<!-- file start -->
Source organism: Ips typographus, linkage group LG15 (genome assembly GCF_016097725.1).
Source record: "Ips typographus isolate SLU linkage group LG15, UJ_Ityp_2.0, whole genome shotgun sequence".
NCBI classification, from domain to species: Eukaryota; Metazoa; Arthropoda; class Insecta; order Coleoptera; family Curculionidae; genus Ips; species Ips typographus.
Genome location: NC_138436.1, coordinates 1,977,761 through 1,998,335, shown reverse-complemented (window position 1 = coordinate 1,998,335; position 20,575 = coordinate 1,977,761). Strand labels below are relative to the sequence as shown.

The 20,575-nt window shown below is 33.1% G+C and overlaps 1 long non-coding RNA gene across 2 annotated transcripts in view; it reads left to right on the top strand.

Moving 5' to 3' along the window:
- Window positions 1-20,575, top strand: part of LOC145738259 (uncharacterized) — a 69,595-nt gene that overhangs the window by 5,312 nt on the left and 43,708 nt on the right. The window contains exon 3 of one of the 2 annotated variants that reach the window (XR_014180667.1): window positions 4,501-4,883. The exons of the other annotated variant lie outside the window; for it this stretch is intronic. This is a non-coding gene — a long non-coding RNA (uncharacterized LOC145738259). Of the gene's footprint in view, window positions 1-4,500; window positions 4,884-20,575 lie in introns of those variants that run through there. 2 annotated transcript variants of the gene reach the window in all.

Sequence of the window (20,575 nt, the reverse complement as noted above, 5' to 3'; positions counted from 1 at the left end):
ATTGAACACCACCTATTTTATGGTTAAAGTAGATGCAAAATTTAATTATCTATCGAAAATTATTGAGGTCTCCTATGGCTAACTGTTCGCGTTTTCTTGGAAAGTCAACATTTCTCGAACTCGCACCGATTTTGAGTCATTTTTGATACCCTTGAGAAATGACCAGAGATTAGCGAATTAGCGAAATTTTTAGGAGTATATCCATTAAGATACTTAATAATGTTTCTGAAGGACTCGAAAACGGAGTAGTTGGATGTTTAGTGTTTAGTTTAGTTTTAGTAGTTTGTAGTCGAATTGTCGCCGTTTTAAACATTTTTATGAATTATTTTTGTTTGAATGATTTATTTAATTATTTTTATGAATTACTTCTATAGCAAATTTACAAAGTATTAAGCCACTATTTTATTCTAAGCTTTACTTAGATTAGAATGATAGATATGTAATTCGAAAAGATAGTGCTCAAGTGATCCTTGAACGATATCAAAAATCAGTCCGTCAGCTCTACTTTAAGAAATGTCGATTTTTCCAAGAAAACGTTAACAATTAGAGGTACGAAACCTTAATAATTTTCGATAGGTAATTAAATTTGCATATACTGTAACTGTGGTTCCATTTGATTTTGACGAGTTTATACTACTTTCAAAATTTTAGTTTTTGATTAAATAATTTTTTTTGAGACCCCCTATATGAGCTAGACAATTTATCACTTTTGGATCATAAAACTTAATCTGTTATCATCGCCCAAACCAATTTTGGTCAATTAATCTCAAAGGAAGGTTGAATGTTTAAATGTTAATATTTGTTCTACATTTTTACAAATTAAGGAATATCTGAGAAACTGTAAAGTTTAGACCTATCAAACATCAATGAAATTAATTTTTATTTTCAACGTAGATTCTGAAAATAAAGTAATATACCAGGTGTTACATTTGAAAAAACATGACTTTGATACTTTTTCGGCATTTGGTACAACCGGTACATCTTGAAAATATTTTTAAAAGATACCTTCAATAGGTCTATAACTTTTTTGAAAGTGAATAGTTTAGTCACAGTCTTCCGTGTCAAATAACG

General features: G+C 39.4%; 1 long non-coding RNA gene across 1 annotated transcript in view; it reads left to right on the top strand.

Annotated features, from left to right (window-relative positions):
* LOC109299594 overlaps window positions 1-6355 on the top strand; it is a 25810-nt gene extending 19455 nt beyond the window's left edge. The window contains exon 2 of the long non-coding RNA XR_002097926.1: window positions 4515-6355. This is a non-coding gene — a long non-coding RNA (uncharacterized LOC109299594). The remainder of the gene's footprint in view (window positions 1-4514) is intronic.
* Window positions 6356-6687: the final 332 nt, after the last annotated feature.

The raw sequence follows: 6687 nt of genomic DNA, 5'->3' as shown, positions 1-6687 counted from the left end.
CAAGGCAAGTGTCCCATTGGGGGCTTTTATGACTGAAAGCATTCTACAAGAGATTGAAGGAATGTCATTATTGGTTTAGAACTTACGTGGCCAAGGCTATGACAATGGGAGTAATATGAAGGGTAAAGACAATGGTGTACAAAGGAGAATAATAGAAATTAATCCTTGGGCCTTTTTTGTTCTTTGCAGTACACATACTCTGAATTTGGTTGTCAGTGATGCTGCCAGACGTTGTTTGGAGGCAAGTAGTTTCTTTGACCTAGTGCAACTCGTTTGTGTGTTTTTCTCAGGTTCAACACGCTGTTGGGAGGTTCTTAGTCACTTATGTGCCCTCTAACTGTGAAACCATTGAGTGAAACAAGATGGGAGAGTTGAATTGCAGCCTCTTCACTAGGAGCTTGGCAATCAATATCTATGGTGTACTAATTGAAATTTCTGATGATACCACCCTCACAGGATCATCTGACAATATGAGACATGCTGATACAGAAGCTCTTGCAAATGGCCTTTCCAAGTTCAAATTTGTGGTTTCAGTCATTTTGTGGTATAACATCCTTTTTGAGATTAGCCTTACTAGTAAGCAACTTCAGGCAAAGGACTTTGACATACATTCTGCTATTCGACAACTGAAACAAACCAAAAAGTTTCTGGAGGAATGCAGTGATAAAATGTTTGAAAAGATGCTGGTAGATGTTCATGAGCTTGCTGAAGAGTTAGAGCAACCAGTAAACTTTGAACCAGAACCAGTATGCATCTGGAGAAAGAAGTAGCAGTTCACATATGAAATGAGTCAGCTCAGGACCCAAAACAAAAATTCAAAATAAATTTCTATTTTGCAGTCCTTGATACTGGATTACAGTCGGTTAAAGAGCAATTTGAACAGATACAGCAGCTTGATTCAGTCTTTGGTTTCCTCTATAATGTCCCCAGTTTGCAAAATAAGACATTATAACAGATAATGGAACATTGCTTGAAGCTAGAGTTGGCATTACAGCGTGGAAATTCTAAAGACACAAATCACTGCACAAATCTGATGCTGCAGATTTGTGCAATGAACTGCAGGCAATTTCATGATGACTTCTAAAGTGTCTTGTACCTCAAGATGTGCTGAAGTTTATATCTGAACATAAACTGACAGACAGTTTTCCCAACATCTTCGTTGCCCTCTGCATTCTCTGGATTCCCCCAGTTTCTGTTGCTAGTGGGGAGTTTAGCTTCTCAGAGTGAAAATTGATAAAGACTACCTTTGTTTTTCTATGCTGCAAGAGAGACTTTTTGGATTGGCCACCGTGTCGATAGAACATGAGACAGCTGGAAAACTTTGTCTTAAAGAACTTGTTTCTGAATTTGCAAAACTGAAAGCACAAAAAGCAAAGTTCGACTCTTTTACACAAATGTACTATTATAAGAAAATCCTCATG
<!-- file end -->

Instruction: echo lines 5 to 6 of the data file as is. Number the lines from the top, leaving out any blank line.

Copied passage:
The 20,575-nt window shown below is 33.1% G+C and overlaps 1 long non-coding RNA gene across 2 annotated transcripts in view; it reads left to right on the top strand.

Moving 5' to 3' along the window: